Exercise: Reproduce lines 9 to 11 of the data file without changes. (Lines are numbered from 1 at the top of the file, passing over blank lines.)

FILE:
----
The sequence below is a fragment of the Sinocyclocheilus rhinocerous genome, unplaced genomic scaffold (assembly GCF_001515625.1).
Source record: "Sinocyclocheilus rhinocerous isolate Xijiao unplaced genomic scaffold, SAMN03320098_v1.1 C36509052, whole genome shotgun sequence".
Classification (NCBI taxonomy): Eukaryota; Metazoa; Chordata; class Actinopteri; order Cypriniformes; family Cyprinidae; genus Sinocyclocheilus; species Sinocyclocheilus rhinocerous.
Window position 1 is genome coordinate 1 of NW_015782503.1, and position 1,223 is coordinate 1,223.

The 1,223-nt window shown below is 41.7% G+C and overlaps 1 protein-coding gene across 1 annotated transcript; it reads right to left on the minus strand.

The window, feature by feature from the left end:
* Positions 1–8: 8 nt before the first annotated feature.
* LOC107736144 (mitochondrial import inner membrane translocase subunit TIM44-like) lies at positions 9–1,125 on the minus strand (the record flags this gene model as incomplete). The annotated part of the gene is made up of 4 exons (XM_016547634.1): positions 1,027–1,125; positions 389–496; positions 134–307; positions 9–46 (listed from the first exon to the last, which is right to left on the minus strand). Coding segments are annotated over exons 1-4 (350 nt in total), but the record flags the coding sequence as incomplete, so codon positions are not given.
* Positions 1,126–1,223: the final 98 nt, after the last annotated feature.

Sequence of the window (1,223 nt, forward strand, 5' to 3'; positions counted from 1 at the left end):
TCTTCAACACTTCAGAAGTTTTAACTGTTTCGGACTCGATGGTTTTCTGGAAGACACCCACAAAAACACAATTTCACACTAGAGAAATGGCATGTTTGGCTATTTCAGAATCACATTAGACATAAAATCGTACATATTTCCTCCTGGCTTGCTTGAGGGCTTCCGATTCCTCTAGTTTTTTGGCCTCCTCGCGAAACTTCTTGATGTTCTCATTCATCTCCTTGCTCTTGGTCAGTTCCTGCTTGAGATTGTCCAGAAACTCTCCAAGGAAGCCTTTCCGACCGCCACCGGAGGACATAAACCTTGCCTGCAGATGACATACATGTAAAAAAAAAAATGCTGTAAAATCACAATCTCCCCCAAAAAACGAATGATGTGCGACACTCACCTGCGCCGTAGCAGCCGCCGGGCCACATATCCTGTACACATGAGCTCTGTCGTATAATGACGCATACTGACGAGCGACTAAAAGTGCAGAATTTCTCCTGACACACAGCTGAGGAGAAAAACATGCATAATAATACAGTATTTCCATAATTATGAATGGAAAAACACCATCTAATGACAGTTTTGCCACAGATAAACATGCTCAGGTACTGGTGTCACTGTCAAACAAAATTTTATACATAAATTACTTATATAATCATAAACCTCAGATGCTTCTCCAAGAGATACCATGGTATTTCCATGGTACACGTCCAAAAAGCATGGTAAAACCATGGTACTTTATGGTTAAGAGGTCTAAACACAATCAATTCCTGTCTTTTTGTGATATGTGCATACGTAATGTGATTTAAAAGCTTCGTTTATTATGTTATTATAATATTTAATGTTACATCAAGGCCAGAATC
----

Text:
* Positions 1,126–1,223: the final 98 nt, after the last annotated feature.

Sequence of the window (1,223 nt, forward strand, 5' to 3'; positions counted from 1 at the left end):
TCTTCAACACTTCAGAAGTTTTAACTGTTTCGGACTCGATGGTTTTCTGGAAGACACCCACAAAAACACAATTTCACACTAGAGAAATGGCATGTTTGGCTATTTCAGAATCACATTAGACATAAAATCGTACATATTTCCTCCTGGCTTGCTTGAGGGCTTCCGATTCCTCTAGTTTTTTGGCCTCCTCGCGAAACTTCTTGATGTTCTCATTCATCTCCTTGCTCTTGGTCAGTTCCTGCTTGAGATTGTCCAGAAACTCTCCAAGGAAGCCTTTCCGACCGCCACCGGAGGACATAAACCTTGCCTGCAGATGACATACATGTAAAAAAAAAAATGCTGTAAAATCACAATCTCCCCCAAAAAACGAATGATGTGCGACACTCACCTGCGCCGTAGCAGCCGCCGGGCCACATATCCTGTACACATGAGCTCTGTCGTATAATGACGCATACTGACGAGCGACTAAAAGTGCAGAATTTCTCCTGACACACAGCTGAGGAGAAAAACATGCATAATAATACAGTATTTCCATAATTATGAATGGAAAAACACCATCTAATGACAGTTTTGCCACAGATAAACATGCTCAGGTACTGGTGTCACTGTCAAACAAAATTTTATACATAAATTACTTATATAATCATAAACCTCAGATGCTTCTCCAAGAGATACCATGGTATTTCCATGGTACACGTCCAAAAAGCATGGTAAAACCATGGTACTTTATGGTTAAGAGGTCTAAACACAATCAATTCCTGTCTTTTTGTGATATGTGCATACGTAATGTGATTTAAAAGCTTCGTTTATTATGTTATTATAATATTTAATGTTACATCAAGGCCAGAATC